Taare zameen par, Aamir's Khan view of childhood

Publié le 7 Novembre 2009

Taare zameen par (2007) was Aamir Khan’s début movie as director; and for a “beginner’s” movie, it’s a rather good one. Does this sound rather bland? Yes, I admit, from the point of view of universal cinema quality. It’s probably because the story is just too predictable, and the perspective too well-known. An ill-adapted schoolboy who faces exclusion because of his difference, and who finds a defender in the person of an open-eyed teacher. Nothing we’ve not seen a number of times! But in fact, the film surprises because of its continuous attention to detail, and that’s something I’ve rarely seen in Indian cinema, where a lot of what is filmed doesn’t cost much in terms of thoughtfulness. Why is this? Perhaps because of the industrial nature of cinema in India? But also because of the need to lengthen what could be told in half the time. I don’t mean that Taare zameen par is short; it isn’t, it’s often too long, in fact. But Aamir Khan’s touch is pleasant and precise; there are the animated bits at the beginning; he doesn’t weigh down his film with a useless love-story, and even if some characters are rather simplified (the father, the teachers, the headmaster), his main character, Ishaan (Darsheel Safary), is truly good, as well as Aamir himself. A special mention to Tisca Chopra, the torn mother of the story. So all in all, a solid movie considering the odds.

A beautiful lady, to boot.

Much of the enthusiasm for the film (there are 24 pages of ecstatic appreciation on Imdb!) probably comes from this approach: “Only when Aamir reveals after the first half of the film that the child has Dyslexia, I realized the complexity of the poor child. Yes, I was ignorant of the symptoms until then. I'm sure most people were before this movie.” (Altaaf Jaffer on Imdb) Indeed, if for you, dyslexia was a sort of mystery before you watched the film, perhaps you will share this spectator’s feeling; but over here in the West, this educational difficulty is rather well known, and if parents might be ignorant about it, no teacher in any primary school in Europe would react the way the teachers do in the film. Such an attitude reminds us of Dickensian practises, but it is simply impossible today. So obviously, the film, whose suspense is partly dependent on the revelation of Ishaan’s disorder (cf. the scene where Nikumbh tells Ishaan’s dumbfounded parents), fails to create the effect it was made to create.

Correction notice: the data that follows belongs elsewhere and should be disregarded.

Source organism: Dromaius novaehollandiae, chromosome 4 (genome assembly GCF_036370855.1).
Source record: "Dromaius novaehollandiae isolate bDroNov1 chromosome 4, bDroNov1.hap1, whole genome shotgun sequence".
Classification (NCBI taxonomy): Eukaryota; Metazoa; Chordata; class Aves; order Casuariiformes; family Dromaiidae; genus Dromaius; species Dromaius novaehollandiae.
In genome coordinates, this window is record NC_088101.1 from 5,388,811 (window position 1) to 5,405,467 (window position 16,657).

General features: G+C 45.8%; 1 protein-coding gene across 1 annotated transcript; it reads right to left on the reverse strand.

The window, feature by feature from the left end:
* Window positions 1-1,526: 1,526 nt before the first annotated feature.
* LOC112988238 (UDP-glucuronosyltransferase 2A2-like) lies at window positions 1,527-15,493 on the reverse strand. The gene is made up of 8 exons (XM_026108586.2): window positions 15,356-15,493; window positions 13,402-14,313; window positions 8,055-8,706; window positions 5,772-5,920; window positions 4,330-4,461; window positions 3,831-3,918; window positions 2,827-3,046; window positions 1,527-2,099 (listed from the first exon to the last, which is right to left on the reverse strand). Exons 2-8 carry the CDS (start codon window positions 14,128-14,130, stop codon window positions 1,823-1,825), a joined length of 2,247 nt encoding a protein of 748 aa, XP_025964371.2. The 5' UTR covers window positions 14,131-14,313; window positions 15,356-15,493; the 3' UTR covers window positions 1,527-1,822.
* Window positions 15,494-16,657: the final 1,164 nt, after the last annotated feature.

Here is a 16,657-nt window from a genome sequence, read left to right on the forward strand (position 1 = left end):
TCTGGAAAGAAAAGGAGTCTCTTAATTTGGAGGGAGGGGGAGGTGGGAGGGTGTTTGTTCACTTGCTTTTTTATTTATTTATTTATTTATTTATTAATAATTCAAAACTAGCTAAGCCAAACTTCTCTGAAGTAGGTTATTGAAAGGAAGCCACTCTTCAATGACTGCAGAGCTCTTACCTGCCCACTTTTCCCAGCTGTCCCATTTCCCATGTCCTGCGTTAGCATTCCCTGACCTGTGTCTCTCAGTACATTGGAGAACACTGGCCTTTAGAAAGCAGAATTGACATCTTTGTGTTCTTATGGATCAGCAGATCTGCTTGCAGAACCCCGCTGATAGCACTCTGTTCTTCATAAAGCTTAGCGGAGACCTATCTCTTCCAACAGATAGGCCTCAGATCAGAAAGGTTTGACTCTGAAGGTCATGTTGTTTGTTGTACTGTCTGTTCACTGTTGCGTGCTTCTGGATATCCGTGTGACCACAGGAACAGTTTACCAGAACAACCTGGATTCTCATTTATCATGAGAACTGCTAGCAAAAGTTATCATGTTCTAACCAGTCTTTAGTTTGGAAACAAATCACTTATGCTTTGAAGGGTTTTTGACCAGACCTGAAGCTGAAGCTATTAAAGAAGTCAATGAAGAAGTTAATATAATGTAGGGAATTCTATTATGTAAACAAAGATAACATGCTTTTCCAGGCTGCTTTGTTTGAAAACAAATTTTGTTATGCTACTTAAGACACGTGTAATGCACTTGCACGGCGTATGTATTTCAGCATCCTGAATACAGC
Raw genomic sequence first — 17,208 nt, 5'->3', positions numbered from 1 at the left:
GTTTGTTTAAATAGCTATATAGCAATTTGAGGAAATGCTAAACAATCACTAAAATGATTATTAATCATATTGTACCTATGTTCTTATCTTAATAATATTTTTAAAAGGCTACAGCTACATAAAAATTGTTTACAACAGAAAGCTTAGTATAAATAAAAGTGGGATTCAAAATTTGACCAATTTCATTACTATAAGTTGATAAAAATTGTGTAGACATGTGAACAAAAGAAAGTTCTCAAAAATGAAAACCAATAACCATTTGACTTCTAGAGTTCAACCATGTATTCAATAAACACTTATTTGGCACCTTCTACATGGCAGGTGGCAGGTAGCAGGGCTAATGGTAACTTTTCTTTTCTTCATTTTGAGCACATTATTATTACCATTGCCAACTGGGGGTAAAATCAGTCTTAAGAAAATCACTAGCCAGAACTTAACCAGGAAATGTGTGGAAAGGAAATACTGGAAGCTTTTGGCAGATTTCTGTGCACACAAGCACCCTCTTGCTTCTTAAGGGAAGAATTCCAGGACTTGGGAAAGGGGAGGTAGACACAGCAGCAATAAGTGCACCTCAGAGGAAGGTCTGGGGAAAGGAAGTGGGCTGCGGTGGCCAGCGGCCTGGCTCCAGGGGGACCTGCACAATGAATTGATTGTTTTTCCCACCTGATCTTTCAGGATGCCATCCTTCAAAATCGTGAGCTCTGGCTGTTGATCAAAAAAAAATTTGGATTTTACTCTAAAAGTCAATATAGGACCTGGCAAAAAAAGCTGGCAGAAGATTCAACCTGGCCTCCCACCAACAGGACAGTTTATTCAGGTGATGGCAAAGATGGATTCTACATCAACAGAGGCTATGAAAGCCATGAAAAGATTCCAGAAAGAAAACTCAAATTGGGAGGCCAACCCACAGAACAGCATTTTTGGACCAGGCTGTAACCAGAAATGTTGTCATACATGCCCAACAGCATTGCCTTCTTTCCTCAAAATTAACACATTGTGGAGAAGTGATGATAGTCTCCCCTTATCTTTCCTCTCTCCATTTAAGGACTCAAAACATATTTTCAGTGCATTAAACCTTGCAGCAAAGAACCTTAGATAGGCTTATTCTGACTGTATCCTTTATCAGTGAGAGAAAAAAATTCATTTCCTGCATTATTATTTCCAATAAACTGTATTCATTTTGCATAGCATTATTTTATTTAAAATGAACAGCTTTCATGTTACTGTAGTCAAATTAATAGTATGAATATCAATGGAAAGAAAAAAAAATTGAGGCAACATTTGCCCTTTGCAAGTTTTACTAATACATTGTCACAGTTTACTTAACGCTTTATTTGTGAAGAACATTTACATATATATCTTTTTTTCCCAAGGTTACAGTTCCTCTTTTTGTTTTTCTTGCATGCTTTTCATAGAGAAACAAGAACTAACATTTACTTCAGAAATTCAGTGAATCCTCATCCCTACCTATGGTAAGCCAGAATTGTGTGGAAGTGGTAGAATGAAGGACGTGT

And predictability is also an issue: what can be achieved artistically by filming such a conventional story? I do not criticise the film’s intention as a social and moral awakener, if indeed the targeted audience needed this. But from an artistic point of view, it has much to lose, and that’s what happens. A few commentators go as far as to call the film manipulative: well, before I answer, here’s one of them:

“There was a perceptible manipulation from the very beginning to make the audience go through the emotional ride, which was made to climax in such a way that most people would not be able to help control their tears. But exactly how honest and true was this film in its endeavor? (…) Trust me, although I found a film like Om Shanti Om absolutely disgusting, meaningless and stupidity epitomized, looking back I think the makers of OSO were more honest and genuine in their approach. They made it absolutely clear that they were making a completely melodramatic, over-the-top, loud and exaggerated 70's spoof. TZP, on the other hand, is also loud, melodramatic and over-the-top in the garb of being sensitive, delicate and intellectual. (…) Aamir is no doubt one of the best we have, but if we are truly looking at using the wonderful medium of movie-making to tell stories, and not just a method of proclaiming our intellectual capabilities - we should probably start being a bit more matured at using it.” (Imdb’s strawberryclouds)